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June 25, 2023 by Mark Knight
(Main image: the River Dove east of Uttoxeter, photo courtesy Mark Knight 2023)
Language is a mutable and changeable thing, our dialect and syntax changes over long periods of time and we are constantly inventing new words or adopting words from other languages. Local words and dialect words sometimes become lost as our language becomes more and more homogenised. We have lost many of our ancient names for features that were once important to us – field names for example, or names for old lanes and roads; even place names can sometimes change over time. There are some landscape features that have very ancient names, still used even where their meanings have been forgotten. Rivers are a good example of these ancient names.
In some instances, these names date back very far into prehistory, others are more recent – although still very old indeed. It is the case that some of our most ancient words are those that give names to our rivers. These names have changed very little over long periods of time and their roots can sometimes be traced to a language no longer spoken but which is the root of most modern European languages. This is the Indo-European language, which was a common language spoken between about 6,500 and 4,500 years ago and from which some of our river names are directly descended. Some, a very few, major landscape features pass on their names to newcomers and incomers and although their meanings are not understood, the word remains. Interestingly, many of our river names have changed very little over the millennia. Linguists studying the etymology of words have been able to reconstruct some of the Indo-European language and from this we have been able to understand some of our ancient river names. These languages did not have a written form and have been reconstructed and are therefore subject to change and revision as studies continue.
Figure 1. The River Trent near Yoxall. Photo courtesy Mark Knight 2022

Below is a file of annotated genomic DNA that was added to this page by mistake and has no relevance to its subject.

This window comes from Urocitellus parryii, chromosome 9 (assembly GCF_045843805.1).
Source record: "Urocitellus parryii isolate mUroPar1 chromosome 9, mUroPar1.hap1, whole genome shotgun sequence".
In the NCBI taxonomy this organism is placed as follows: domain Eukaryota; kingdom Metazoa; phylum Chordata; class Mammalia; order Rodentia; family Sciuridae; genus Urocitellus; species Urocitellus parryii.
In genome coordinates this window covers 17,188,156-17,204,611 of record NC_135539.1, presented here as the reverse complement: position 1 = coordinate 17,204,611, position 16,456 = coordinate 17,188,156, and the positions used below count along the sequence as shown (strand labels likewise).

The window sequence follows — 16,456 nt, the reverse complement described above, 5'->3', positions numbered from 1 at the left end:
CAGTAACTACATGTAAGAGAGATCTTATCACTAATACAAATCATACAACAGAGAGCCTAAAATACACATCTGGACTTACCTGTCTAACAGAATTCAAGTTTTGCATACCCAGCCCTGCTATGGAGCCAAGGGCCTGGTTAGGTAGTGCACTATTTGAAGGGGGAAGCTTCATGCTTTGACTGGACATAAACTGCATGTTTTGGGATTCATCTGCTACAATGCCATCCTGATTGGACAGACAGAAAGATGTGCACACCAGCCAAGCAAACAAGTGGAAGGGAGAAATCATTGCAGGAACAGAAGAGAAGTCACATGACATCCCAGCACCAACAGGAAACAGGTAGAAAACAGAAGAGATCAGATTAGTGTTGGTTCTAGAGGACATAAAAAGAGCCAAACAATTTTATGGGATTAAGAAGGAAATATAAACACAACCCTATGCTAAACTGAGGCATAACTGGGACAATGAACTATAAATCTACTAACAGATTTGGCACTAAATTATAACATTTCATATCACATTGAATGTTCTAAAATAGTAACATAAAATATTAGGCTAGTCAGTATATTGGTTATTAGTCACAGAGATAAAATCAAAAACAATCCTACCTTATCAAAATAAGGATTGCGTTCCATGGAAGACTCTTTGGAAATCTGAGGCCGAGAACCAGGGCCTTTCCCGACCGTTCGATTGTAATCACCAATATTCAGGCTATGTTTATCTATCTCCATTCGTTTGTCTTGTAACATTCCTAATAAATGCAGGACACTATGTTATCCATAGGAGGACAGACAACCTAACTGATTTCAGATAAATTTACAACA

Here is a list of the river names and tributaries of the River Trent in our project area, with the meanings attached. I have added an abbreviation after each, *IE means Indo-European, OE means Old English. (A * before a word indicates that it has been etymologically reconstructed by linguists). It is interesting to note that generally speaking, the larger rivers seem to have retained their much older Indo-European root name, whereas most of the smaller tributaries have an Anglo-Saxon name.
Anker = the winding one (?) (*IE) The origin of the name Anker is not well understood, and a tributary of the Tame rather than the Trent directly. Included here to demonstrate the difficulty of reconstructing some names.
Blithe = the pleasant one, or the gentle one. (OE, my etymology)
Derwent = river in the oaks, although an alternative derivation gives us the meaning ‘winding’. (*IE)
Dove = the black water (cognates dubh , and the Welsh Towey).
Mease = the marshy one (OE mersce), or possibly the winding one (related OE word maze with the sense of winding tortuously).
Penk = perhaps from the *IE ‘to drink’ (*IE) The origin of the name Penk is not well understood, and a tributary of the Sow rather than the Trent directly. Included here to demonstrate the difficulty of reconstructing some names.